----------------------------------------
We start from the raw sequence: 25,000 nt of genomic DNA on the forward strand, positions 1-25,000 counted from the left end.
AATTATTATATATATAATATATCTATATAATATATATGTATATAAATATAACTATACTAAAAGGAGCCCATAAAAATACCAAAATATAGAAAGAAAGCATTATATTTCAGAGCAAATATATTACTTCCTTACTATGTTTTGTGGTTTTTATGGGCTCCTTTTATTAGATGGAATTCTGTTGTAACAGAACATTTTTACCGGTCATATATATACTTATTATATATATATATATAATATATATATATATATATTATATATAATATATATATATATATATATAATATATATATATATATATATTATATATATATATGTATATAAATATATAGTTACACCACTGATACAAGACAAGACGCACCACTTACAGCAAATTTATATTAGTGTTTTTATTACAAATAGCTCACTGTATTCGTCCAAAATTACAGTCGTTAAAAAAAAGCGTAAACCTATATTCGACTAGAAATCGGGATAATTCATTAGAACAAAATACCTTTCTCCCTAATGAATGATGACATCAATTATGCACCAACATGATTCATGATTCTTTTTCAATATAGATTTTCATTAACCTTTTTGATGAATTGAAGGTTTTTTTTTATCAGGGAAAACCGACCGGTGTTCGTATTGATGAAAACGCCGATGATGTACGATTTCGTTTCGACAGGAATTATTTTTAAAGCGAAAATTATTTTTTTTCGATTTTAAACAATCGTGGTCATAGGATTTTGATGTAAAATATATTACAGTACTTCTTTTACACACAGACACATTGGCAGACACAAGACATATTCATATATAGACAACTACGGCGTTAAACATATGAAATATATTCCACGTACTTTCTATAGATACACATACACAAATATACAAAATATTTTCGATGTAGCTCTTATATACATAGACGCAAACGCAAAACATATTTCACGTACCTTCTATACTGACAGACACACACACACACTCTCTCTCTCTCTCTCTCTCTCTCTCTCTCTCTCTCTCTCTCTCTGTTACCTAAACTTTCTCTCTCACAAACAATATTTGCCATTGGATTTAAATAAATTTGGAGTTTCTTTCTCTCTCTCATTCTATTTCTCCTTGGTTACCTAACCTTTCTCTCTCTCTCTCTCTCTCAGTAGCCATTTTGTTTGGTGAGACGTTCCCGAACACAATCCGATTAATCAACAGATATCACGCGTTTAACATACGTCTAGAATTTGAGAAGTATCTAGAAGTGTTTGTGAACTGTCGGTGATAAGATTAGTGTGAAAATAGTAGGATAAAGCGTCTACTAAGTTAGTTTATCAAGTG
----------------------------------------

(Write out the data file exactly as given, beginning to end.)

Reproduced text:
We start from the raw sequence: 25,000 nt of genomic DNA on the forward strand, positions 1-25,000 counted from the left end.
AATTATTATATATATAATATATCTATATAATATATATGTATATAAATATAACTATACTAAAAGGAGCCCATAAAAATACCAAAATATAGAAAGAAAGCATTATATTTCAGAGCAAATATATTACTTCCTTACTATGTTTTGTGGTTTTTATGGGCTCCTTTTATTAGATGGAATTCTGTTGTAACAGAACATTTTTACCGGTCATATATATACTTATTATATATATATATATAATATATATATATATATATTATATATAATATATATATATATATATATAATATATATATATATATATATTATATATATATATGTATATAAATATATAGTTACACCACTGATACAAGACAAGACGCACCACTTACAGCAAATTTATATTAGTGTTTTTATTACAAATAGCTCACTGTATTCGTCCAAAATTACAGTCGTTAAAAAAAAGCGTAAACCTATATTCGACTAGAAATCGGGATAATTCATTAGAACAAAATACCTTTCTCCCTAATGAATGATGACATCAATTATGCACCAACATGATTCATGATTCTTTTTCAATATAGATTTTCATTAACCTTTTTGATGAATTGAAGGTTTTTTTTTATCAGGGAAAACCGACCGGTGTTCGTATTGATGAAAACGCCGATGATGTACGATTTCGTTTCGACAGGAATTATTTTTAAAGCGAAAATTATTTTTTTTCGATTTTAAACAATCGTGGTCATAGGATTTTGATGTAAAATATATTACAGTACTTCTTTTACACACAGACACATTGGCAGACACAAGACATATTCATATATAGACAACTACGGCGTTAAACATATGAAATATATTCCACGTACTTTCTATAGATACACATACACAAATATACAAAATATTTTCGATGTAGCTCTTATATACATAGACGCAAACGCAAAACATATTTCACGTACCTTCTATACTGACAGACACACACACACACTCTCTCTCTCTCTCTCTCTCTCTCTCTCTCTCTCTCTCTCTCTCTGTTACCTAAACTTTCTCTCTCACAAACAATATTTGCCATTGGATTTAAATAAATTTGGAGTTTCTTTCTCTCTCTCATTCTATTTCTCCTTGGTTACCTAACCTTTCTCTCTCTCTCTCTCTCTCAGTAGCCATTTTGTTTGGTGAGACGTTCCCGAACACAATCCGATTAATCAACAGATATCACGCGTTTAACATACGTCTAGAATTTGAGAAGTATCTAGAAGTGTTTGTGAACTGTCGGTGATAAGATTAGTGTGAAAATAGTAGGATAAAGCGTCTACTAAGTTAGTTTATCAAGTG